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Interestingly, some American companies have started investing in Ireland, using it as a local European outlet for their factories. The first such investor was Henry Ford, who built a car factory there. Noteworthy, modern Irish society plunged into a kind of cultural chaos after the arrival of thousands of demoblized American soldiers when young people had to choose between traditional Irish and new American culture: figuratively speaking, between Irish dancing and American jazz and cinema.

Irish ‘Martyrs’ and Sinn Fein Political Movement

In 1914, on the eve of WWI, Sinn Fein was an Irish political party that few people knew. But due to many circumstances, after the war, it became extremely popular. It won 73 seats in the parliamentary elections of 1918, leaving the former leader – the Irish Parlamentary Rarty with only six seats.7 One of the most critical factors in the growing popularity of Sinn Fein, which translated as “freedom within” or “freedom in you” or “freedom in ourselves,” was the failure of Redmond’s initiative, which planned to exchange support in the war for Irish self-government.

In particular, in 1918, when the more radical and nationalist part of society realized the conservatives’ failure, Sinn Fein decided to take power in the country by force through an armed uprising. Polite and attentive to their people, but armed rebels occupied Dublin residents’ houses, hiding from persecution and fighting the British police.8 However, the British reaction to the uprising was overwhelming when they decided to execute all eight party leaders. This decision changed the moderate mood and made the executed young politicians martyrs and a symbol of the struggle for freedom in Ireland.

Sinn Fein grew rapidly, recruiting young progressive Irishmen, and by the elections of 1918, the number of political clubs roughly coincided with the number of Catholic parishes in the country.9 It is noteworthy that according to the new electoral law, women over 30 took part in the elections for the first time, and the age limit for men was reduced to 21 years. As a result, the number of voters increased from 700 thousand to 1.9 million.10 Women came to the polls en masse to express their opinion on the future of the state, which the Irish pinned on the hopes of a Sinn Fein’s victory.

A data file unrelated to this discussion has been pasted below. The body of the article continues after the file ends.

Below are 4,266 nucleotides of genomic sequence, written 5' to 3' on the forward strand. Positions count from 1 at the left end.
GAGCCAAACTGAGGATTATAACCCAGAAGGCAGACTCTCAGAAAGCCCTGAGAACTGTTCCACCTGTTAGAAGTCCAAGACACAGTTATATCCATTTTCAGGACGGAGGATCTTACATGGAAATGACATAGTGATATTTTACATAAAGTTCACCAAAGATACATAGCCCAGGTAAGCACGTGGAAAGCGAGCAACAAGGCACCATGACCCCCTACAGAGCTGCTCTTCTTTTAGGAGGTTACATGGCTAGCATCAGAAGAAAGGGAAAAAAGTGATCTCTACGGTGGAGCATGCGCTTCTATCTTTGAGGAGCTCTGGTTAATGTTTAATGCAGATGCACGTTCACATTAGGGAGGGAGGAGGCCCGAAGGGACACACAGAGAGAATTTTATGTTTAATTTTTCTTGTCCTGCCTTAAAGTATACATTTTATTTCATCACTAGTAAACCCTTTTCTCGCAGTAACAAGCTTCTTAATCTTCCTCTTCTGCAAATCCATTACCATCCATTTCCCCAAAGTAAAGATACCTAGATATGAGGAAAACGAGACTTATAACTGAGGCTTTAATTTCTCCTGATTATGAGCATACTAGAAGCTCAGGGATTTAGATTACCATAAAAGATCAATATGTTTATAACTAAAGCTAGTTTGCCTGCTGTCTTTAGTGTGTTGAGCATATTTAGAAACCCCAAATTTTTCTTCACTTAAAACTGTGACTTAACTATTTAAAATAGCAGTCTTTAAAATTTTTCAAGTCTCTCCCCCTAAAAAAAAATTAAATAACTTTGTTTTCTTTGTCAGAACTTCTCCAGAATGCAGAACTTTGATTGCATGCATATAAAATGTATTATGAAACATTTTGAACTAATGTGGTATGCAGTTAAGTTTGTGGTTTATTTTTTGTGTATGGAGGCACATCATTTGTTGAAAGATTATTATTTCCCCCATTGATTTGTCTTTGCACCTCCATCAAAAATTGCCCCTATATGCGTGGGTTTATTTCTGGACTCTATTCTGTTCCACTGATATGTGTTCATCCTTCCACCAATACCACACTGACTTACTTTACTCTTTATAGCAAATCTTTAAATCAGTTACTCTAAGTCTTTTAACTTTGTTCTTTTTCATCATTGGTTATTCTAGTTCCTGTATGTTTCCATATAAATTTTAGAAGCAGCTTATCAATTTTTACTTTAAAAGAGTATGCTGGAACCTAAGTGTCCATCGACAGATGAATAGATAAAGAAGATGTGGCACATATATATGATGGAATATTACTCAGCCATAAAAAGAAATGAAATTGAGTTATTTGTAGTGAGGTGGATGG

The party leader was Eamon de Valera, who came across as a patriotic realist. Interestingly, the global context for the Irish emergence as an independent state was different from Poland or Hungary’s circumstances. In particular, Eastern European countries were no longer dependent on the will of the disintegrated Russian and German empires. On the other hand, the British Empire retained its greatness and power, although it changed shape under the influence of the tendencies of the New World. Therefore, Ireland counted on the United States’ political support, another empire with growing global influence. Hence, Ireland’s victory in the struggle for independence was due to the right time and external circumstances, and the existence of a united internal front.

Thus, Walsh’s ideas about the place of the Irish Revolution and Civil War in the context of the postwar world and the struggle for self-determination were analyzed. After World War I, Ireland had many prerequisites for continuing the struggle for independence. The main ‘pillars’ of the movement were enduring internal strength in the form of the growing political party Sinn Fein and the concept of a New World to be built on the ruins of old empires, brought by Woodrow Wilson as a gift from the American liberal democratic society. Therefore, Great Britain, which had many colonies where it was necessary to maintain order, found itself in a situation of no choice regarding Ireland’s future. Fear of the consequences of Irish independence for other colonies likely provoked Great Britain into a prolonged confrontation, which could be avoided if Irish volunteers’ participation in the war was immediately appreciated.

Reference

Walsh, Maurice. Bitter Freedom: Ireland in a Revolutionary World. New York: WW Norton & Company, 2016.

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Footnotes

  1. Maurice Walsh, Bitter Freedom: Ireland in a Revolutionary World (New York: WW Norton & Company, 2016), 25.
  2. Walsh, Bitter Freedom, 21.
  3. Ibid., 40.
  4. Ibid., 47.
  5. Ibid., 49.
  6. Ibid., 51.
  7. Ibid., 39.
  8. Ibid., 31.
  9. Ibid., 33.
  10. Ibid., 28.

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StudyCorgi. (2022, July 5). Irish Revolution and Civil War of 1918-1923. Retrieved from https://studycorgi.com/irish-revolution-and-civil-war-of-1918-1923/